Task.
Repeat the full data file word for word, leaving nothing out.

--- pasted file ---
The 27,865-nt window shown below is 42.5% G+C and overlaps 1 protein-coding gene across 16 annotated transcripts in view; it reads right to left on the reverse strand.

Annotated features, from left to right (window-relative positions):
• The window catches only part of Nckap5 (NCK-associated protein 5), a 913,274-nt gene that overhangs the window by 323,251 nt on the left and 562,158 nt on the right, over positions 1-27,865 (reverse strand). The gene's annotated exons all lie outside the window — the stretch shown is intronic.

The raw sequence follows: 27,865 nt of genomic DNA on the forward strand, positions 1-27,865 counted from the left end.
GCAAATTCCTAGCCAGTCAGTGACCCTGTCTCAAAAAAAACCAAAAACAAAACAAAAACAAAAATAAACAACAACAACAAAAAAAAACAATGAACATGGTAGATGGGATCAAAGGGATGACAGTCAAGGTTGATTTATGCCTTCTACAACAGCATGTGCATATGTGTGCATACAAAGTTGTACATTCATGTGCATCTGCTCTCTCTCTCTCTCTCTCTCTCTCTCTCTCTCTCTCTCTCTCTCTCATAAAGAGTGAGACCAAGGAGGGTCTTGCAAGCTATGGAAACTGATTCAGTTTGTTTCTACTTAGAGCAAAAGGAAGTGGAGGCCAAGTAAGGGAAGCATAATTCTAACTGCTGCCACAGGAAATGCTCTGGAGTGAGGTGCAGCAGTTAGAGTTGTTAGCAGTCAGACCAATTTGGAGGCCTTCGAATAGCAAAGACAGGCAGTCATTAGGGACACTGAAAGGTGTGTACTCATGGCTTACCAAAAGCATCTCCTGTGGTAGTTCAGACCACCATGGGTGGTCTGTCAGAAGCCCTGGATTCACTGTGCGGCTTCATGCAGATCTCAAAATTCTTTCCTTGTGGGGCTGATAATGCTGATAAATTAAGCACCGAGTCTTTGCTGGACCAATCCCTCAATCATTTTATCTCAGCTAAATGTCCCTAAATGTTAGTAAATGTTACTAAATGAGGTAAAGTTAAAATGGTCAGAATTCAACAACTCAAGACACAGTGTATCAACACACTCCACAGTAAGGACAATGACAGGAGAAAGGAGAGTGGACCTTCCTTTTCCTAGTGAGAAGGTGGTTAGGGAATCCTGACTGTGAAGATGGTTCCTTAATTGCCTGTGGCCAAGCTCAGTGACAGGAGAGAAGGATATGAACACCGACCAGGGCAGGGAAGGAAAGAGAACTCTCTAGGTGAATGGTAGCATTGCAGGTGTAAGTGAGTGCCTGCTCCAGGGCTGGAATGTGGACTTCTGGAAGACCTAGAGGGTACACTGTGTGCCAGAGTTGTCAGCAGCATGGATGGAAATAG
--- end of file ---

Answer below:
The 27,865-nt window shown below is 42.5% G+C and overlaps 1 protein-coding gene across 16 annotated transcripts in view; it reads right to left on the reverse strand.

Annotated features, from left to right (window-relative positions):
• The window catches only part of Nckap5 (NCK-associated protein 5), a 913,274-nt gene that overhangs the window by 323,251 nt on the left and 562,158 nt on the right, over positions 1-27,865 (reverse strand). The gene's annotated exons all lie outside the window — the stretch shown is intronic.

The raw sequence follows: 27,865 nt of genomic DNA on the forward strand, positions 1-27,865 counted from the left end.
GCAAATTCCTAGCCAGTCAGTGACCCTGTCTCAAAAAAAACCAAAAACAAAACAAAAACAAAAATAAACAACAACAACAAAAAAAAACAATGAACATGGTAGATGGGATCAAAGGGATGACAGTCAAGGTTGATTTATGCCTTCTACAACAGCATGTGCATATGTGTGCATACAAAGTTGTACATTCATGTGCATCTGCTCTCTCTCTCTCTCTCTCTCTCTCTCTCTCTCTCTCTCTCTCTCTCATAAAGAGTGAGACCAAGGAGGGTCTTGCAAGCTATGGAAACTGATTCAGTTTGTTTCTACTTAGAGCAAAAGGAAGTGGAGGCCAAGTAAGGGAAGCATAATTCTAACTGCTGCCACAGGAAATGCTCTGGAGTGAGGTGCAGCAGTTAGAGTTGTTAGCAGTCAGACCAATTTGGAGGCCTTCGAATAGCAAAGACAGGCAGTCATTAGGGACACTGAAAGGTGTGTACTCATGGCTTACCAAAAGCATCTCCTGTGGTAGTTCAGACCACCATGGGTGGTCTGTCAGAAGCCCTGGATTCACTGTGCGGCTTCATGCAGATCTCAAAATTCTTTCCTTGTGGGGCTGATAATGCTGATAAATTAAGCACCGAGTCTTTGCTGGACCAATCCCTCAATCATTTTATCTCAGCTAAATGTCCCTAAATGTTAGTAAATGTTACTAAATGAGGTAAAGTTAAAATGGTCAGAATTCAACAACTCAAGACACAGTGTATCAACACACTCCACAGTAAGGACAATGACAGGAGAAAGGAGAGTGGACCTTCCTTTTCCTAGTGAGAAGGTGGTTAGGGAATCCTGACTGTGAAGATGGTTCCTTAATTGCCTGTGGCCAAGCTCAGTGACAGGAGAGAAGGATATGAACACCGACCAGGGCAGGGAAGGAAAGAGAACTCTCTAGGTGAATGGTAGCATTGCAGGTGTAAGTGAGTGCCTGCTCCAGGGCTGGAATGTGGACTTCTGGAAGACCTAGAGGGTACACTGTGTGCCAGAGTTGTCAGCAGCATGGATGGAAATAG